Investing is all about making hard choices, one of which is how you're going to spend your time. Comparing United States Steel Corporation (NYSE:X), a steel maker I don't own, to Nucor Corporation (NYSE:NUE), one I have owned for several years, helps to highlight what that means. In the end, I want to own great companies -- which is why I won't buy U.S. Steel stock. Let's dig into that a little bit.
Same return, different path
Over the past five years, shares of U.S. Steel and Nucor have each returned around 50%. In fact, the gains at U.S. Steel have actually edged out Nucor's by a few basis points from time to time. If that's all you look at, U.S. Steel might look like the better investment. But the ride was very different for investors in these stocks.
Nucor's stock moved roughly sideways through the early part of the trailing-five-year period before starting to head higher after commodity markets began to improve in early 2016. At its worst, the stock was down around 15%, with the high point being the roughly 50% gain it's sitting at right now. To put a financial metric on the stock's price moves, Nucor's beta is 1.58. This suggests it's around 60% more volatile than the overall market (the market's beta is 1).
Now compare that to U.S. Steel's roller-coaster ride. The trip at this company included a series of deep drops and massive advances. And, at the end of it all, it landed in roughly the same place as Nucor. But U.S. Steel's beta of 3 helps show the difference. That's roughly twice as large as Nucor's beta, suggesting that U.S. Steel is a lot more volatile than both the market and Nucor.
I'm not a big fan of roller-coaster rides in real life, and I definitely don't like financial ones. There were periods over this time span when U.S. Steel obviously offered up greater total return potential than Nucor, but as a long-term investor, I would have spent my time fretting about U.S. Steel's stock gyrations.
A deeper look at the companies
So why did I choose Nucor, which I've owned for several years, over U.S. Steel? The answer boils down to a penchant for owning companies that I believe to be financially strong industry leaders. I could go into the historical numbers, but Nucor's stature hasn't changed, so let's just look at some current information.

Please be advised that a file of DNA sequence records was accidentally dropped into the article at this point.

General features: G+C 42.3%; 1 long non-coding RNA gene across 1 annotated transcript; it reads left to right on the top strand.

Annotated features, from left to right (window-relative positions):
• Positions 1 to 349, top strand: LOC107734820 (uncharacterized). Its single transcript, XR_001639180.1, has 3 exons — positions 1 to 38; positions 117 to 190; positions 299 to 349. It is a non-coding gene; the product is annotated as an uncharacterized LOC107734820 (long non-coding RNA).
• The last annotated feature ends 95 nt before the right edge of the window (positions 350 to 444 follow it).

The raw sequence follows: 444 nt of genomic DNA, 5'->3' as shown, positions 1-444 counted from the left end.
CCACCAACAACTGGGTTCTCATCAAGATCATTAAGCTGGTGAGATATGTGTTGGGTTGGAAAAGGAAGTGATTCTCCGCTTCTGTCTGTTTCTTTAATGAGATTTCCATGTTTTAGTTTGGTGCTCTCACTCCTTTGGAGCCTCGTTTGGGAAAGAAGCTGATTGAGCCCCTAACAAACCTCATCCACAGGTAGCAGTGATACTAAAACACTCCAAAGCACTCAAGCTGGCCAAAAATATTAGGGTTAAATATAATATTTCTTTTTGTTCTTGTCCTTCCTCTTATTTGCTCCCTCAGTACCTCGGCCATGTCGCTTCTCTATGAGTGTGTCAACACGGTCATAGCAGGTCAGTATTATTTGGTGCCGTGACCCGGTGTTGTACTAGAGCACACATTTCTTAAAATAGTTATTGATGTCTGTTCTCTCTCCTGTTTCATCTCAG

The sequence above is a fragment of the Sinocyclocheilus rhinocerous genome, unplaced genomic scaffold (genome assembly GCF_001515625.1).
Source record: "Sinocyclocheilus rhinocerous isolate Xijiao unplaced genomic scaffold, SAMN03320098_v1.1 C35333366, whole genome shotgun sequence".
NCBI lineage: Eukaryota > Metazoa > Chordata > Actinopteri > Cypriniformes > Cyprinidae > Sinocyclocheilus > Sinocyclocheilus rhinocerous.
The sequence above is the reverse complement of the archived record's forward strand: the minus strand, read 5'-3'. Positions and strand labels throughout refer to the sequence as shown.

For one thing, long-term debt makes up about a third of Nucor's capital structure, compared to roughly 50% of U.S. Steel's. The impact of this difference is huge. Interest expenses at U.S. Steel ate up around 40% of the steel maker's third-quarter 2017 EBIT. Interest expense devoured just 10% (or so) of Nucor's EBIT in the same quarter. This isn't a new trend: A heavy debt load weighing down its balance sheet has long been an issue for U.S. Steel. Nucor, on the other hand, has long focused on operating in a fiscally conservative manner.
Then there's the core business. Nucor's operations are centered around electric arc mini mills, which are relatively easy to ramp up and down as demand waxes and wanes. U.S. Steel's business relies heavily on blast furnaces, an older technology that needs high utilization rates to be profitable. Nucor reported a loss in only one year over the last decade through 2016, a tough period for steel makers -- while U.S. Steel lost money in seven of those 10 years.
However, there's more to it than just the types of mills underpinning each business. U.S. Steel's workers tend to be unionized, leaving it with a relatively inflexible pay structure. Nucor's workers aren't in unions and are paid using a profit-sharing plan that rewards them in good years and asks them to share in the pain during hard times. Essentially, Nucor gets a break on the compensation front right when its bottom line needs one. So not only does Nucor have higher EBITDA margins, but those margins have been more stable over time, too.
And then there's the issue of building for the future. Nucor is always looking for new ways to improve its business, particularly in downturns when acquisitions are cheaper. It used the recent downturn to materially expand its business so it would come out the other side a stronger company. In early 2017, U.S. Steel was basically forced to admit that it didn't invest enough during the downturn and would be playing catch-up with its capital spending during the upturn. That cost the CEO his job, and led to a huge share-price drop.
Stick with the best
I could keep going, but I'm sure you get the idea: U.S. Steel doesn't compare favorably to Nucor, which I consider to be the best steel mill in the United States, if not the world. So why would I bother owning what appears to be a second-tier steel maker when I can simply own the best? That said, Nucor's stock isn't cheap today, so I wouldn't suggest running out and buying it now -- but put it on your wishlist. Steel is a cyclical industry, and there should be a better entry point down the road. Unless something materially changes at U.S. Steel, however, I would avoid its stock for the foreseeable future.